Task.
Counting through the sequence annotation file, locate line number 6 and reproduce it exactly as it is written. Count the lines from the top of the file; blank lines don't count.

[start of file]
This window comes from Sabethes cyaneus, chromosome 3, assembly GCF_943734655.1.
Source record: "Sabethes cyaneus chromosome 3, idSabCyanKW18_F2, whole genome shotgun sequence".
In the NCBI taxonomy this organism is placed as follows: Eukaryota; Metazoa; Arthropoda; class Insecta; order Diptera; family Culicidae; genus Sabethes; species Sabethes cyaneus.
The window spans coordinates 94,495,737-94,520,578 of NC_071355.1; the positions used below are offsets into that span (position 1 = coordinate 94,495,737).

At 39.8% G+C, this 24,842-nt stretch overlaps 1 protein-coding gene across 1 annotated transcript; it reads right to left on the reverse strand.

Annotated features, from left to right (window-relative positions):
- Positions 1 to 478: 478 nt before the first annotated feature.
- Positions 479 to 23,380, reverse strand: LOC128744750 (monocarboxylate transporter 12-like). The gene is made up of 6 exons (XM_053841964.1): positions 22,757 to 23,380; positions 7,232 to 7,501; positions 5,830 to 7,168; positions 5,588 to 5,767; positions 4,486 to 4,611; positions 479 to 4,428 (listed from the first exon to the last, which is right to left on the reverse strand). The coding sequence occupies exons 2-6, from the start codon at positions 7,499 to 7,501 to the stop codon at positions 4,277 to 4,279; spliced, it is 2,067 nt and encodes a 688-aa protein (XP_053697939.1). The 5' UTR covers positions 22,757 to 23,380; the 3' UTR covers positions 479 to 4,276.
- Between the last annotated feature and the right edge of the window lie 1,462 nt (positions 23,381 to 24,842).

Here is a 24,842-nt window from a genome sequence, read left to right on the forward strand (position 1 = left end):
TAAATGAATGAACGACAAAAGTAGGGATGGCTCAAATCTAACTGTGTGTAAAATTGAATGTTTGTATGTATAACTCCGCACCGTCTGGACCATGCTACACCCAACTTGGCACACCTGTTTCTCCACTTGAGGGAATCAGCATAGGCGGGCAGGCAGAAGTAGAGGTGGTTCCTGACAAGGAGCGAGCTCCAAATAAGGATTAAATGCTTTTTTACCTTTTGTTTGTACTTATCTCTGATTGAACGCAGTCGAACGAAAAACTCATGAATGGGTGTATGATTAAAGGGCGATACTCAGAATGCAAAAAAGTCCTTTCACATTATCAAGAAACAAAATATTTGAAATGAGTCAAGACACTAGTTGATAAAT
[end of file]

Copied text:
Annotated features, from left to right (window-relative positions):